Tony Blair has said he is “ashamed” London’s Jewish community has been hit by a spate of anti-Semitic attacks in recent days as he implored the world not to be “bystanders” to hatred.
The former prime minister joined the new head of the European Parliament Antonio Tajani to speak at the European Parliament’s Holocaust Memorial Day event, organised with the European Jewish Congress.
In front of an audience of parliamentarians and community leaders from around the continent, Blair insisted HMD demanded an active response as well as passive remembrance of the atrocities of the past – insisting the “Jewish spirit” he so admires would not settle for less.
“There is no small act of prejudice that does not enlarge the space for prejudice and hatred to flourish,” he said. “So we must stand against it from the beginning.
“We reaffirm that in this struggle there are no by-standers, to fail to act is in itself an action. That action has consequence and the consequence is what we saw in extreme when we watch the face of those who died in the holocaust. They died because of acts of hatred but they also die because of indifference, when indifference has no place in the face of prejudice.”
And after a weekend that saw several anti-Semitic incidents including a brick thrown through a window of a Jewish home in north London, he added: “Even in Britain in the last few days, I’m ashamed to say, there have been acts of hate against the Jewish community. Vigilance is a necessity and any sense of security is false.”
Tajani, attending one of his first public events in his new role, said that Remembering the “worst tragedy in European history” is “a crucial process if we don’t want to repeat the same errors.
“Remembering the past remind us Europe has always been able to draw lessons from it. 70 years on we are witnesses to the fact Europe has been able to stand up to the past.”
But he warned anti-Semitism was not just a phenomenon of the past, referring to the murderous attacks in France and Belgium. Drawing on the words of Chief Rabbi Emeritus Lord Sacks, he insisted no Jew should feel forced to leave Europe.
But a warning came from EJC President Moshe Kantor, who said that, while Jews had not given up on Europe even after the Shoah, some young community members forced to observe their faith behind barber wire and fences were starting to have doubts about the future.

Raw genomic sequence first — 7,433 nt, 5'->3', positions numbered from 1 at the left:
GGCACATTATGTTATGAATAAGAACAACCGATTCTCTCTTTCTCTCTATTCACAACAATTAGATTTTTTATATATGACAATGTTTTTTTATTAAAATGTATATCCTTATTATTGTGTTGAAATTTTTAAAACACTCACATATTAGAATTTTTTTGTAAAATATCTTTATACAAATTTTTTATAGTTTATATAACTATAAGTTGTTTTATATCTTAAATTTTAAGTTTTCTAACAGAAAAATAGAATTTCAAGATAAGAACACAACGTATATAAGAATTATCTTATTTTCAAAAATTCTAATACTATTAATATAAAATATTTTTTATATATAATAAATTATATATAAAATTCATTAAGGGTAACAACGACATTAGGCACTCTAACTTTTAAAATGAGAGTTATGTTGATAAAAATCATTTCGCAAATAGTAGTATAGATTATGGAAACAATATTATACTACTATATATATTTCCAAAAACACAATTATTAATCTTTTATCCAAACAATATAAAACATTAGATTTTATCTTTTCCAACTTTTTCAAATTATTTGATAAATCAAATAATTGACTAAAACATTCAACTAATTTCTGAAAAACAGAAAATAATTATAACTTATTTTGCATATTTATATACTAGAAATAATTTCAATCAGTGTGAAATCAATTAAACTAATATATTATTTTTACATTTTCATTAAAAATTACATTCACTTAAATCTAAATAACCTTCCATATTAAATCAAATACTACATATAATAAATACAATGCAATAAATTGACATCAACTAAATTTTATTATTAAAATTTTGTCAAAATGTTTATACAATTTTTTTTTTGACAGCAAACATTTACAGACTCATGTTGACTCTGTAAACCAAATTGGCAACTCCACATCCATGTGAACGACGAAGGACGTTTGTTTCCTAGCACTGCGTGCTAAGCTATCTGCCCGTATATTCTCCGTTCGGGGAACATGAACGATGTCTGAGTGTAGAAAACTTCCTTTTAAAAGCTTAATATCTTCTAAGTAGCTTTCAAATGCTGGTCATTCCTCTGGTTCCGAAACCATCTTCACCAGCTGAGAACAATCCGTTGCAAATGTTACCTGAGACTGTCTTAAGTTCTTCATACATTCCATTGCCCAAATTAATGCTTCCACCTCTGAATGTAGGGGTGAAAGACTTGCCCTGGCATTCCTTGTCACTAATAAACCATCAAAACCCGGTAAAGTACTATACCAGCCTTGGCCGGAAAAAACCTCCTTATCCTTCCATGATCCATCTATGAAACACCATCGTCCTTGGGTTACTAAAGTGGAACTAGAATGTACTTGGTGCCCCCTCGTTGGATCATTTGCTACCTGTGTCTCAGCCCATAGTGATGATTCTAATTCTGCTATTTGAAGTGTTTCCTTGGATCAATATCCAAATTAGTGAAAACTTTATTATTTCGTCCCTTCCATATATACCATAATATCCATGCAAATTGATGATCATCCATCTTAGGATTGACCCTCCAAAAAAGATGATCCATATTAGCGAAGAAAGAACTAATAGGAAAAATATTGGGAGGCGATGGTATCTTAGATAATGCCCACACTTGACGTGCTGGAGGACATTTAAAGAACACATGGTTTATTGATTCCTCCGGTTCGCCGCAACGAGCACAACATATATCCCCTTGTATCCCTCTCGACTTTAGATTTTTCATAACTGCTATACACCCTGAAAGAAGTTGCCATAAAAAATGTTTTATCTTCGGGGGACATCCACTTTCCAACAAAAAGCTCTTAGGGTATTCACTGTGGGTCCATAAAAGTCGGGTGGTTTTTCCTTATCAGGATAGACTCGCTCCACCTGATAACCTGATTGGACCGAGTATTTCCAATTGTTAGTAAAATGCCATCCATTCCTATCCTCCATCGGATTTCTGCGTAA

“European Jews found a life in Europe again. Two generations of Jews grew up believing they have a home in Europe like anyone else. But it’s changing . This event is an ideal time to acknowledge the challenges. Many Europeans have been murdered in terror attacks. Europe is in danger. We must not ask for whom the bell rings. The bell rings for all Europeans.”
He added: “Citizens of Europe should not forget every global tragedy begins with attacks against Jews.” With extremists planning decades in advance, he called for measures including legislation to counter the threat.
The ceremony opened with a video highlighting the tragic story of artist Felix Nussbaum, who was among tens of thousands of Belgian Jews deported to Auschwitz. Speeches were interspersed with moving performances from the Moscow Virtuosi Chamber Orchestra.
It concluded with Kantor, on behalf of his European Council on Tolerance and Reconciliation, bestowing the Medal of Freedom on film director Andrei Konchalovsky, author of “Paradise” for which he is a winner of the Silver Lion for Best Director.
The British Jewish community was represented at the ceremony by Richard Verber, the Senior Vice President of the Board of Deputies of British Jews.
He said: “After a turbulent year for Jews in Europe it was reassuring to hear the new European Parliament President, Antonio Tajani, address the ceremony in one of his first public engagements since being elected, speaking forcefully about the need to ensure Europe protects is Jews and stamps out the scourge of modern antisemitism. The Board of Deputies looks forward to working with its European partners on this and the European Jewish Congress in particular.”
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